Justin Trudeau on Blackface Scandal: Hopefully Minorities ‘Still Consider Me an Ally’

WINNIPEG, MB - SEPTEMBER 19: Canadian Prime Minister Justin Trudeau addresses the media regarding photos and video that have surfaced in which he is wearing dark makeup on September 19, 2019 in Winnipeg, Canada. Three separate incidents came to light yesterday where Trudeau was wearing dark makeup as part of …
John Woods/Getty Images

Leftist Canadian Prime Minister Justin Trudeau said during a press conference on Thursday that he hopes minorities will still see him as “an ally,” despite recent revelations that he has worn “brownface” and “blackface” at least three times.

“Hopefully many of them still consider me an ally, even though this was a terrible mistake,” said Trudeau of minorities during a press conference to address a third image of him in black face paint surfacing in the last 24 hours.

The controversy began – just one week after the Canadian prime minister launched his reelection campaign – with a 2001 image showcasing a 29-year-old Trudeau wearing “brownface” while dressed in an “Aladdin” costume for an “Arabian Nights”-themed party at West Point Grey Academy, where he worked as a teacher.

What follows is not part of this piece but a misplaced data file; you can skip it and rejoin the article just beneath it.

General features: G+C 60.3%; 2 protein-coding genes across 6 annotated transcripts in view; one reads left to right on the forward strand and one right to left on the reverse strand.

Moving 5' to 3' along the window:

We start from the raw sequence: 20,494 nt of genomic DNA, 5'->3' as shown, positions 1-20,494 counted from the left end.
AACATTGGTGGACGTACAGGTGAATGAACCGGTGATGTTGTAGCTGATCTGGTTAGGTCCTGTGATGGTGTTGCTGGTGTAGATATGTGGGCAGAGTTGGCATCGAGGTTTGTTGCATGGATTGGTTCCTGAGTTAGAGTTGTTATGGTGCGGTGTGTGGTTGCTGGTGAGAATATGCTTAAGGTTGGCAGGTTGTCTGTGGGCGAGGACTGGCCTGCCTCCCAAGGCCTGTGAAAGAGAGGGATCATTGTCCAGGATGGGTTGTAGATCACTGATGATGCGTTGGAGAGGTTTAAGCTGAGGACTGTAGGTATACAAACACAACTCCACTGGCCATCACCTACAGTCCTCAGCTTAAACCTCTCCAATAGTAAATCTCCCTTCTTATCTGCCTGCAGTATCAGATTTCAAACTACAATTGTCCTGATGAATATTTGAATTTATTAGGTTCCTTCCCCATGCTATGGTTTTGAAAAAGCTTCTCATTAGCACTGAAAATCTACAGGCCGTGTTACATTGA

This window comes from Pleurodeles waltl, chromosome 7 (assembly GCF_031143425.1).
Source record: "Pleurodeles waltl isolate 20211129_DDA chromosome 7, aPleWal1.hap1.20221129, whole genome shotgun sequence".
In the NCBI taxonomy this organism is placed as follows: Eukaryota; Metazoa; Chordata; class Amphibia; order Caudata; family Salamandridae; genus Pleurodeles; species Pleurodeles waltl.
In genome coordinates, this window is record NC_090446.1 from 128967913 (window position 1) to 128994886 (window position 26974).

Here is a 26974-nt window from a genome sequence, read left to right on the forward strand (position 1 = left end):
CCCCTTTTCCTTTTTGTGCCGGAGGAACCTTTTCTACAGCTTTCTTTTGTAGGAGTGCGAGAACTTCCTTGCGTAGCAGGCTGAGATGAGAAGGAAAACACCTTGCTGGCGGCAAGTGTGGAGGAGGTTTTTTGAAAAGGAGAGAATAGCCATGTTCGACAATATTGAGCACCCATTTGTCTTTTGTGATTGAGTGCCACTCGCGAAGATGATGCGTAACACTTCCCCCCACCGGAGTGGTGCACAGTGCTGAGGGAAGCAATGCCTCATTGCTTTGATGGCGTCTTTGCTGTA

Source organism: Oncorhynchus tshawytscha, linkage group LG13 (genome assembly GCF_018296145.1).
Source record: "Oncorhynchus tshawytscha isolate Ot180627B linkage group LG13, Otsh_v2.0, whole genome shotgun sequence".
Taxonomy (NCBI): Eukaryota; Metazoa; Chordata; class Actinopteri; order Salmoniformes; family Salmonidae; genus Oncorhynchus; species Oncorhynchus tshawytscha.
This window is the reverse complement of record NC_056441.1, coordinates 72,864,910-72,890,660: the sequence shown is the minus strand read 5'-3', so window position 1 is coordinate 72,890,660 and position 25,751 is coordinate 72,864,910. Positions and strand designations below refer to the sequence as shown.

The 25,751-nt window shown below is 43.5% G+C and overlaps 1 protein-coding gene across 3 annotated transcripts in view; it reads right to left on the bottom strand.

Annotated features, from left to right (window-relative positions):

The photo was published in the school’s 2001 yearbook and again published by Time on Wednesday.

Since then, at least two other instances involving Trudeau wearing similar make-up have been made public. In a second occasion, the prime minister can be seen wearing blackface while singing the Harry Belafonte hit “The Banana Boat Song (Day-O)” at Jean Brebeuf High School for what was reportedly a talent show in the early 1990s. Trudeau told reporters this image existed upon the publication of the Time article.

The third and latest revelation arrived in video format – published by Global News on Thursday – and shows the prime minister covered in what appears to be dark make-up as he waves, laughs, and sticks his tongue out at the camera.

“I have always acknowledged that I come from a place of privilege, but I now need to acknowledge that that comes with a massive blind-spot,” said Trudeau on Thursday. “I have dedicated my leadership and my service to Canada, try to and counter intolerance and racism everywhere I can.”

“But this has been a … personally … a moment where I’ve had to reflect on the fact that wanting to do good and wanting to do better simply isn’t good enough, and you need to take responsibility for mistakes that hurt people who thought I was an ally, who, hopefully, many of them still consider me an ally, even though this was a terrible mistake,” added Trudeau.

You can follow Alana Mastrangelo on Twitter at @ARmastrangelo and on Instagram.


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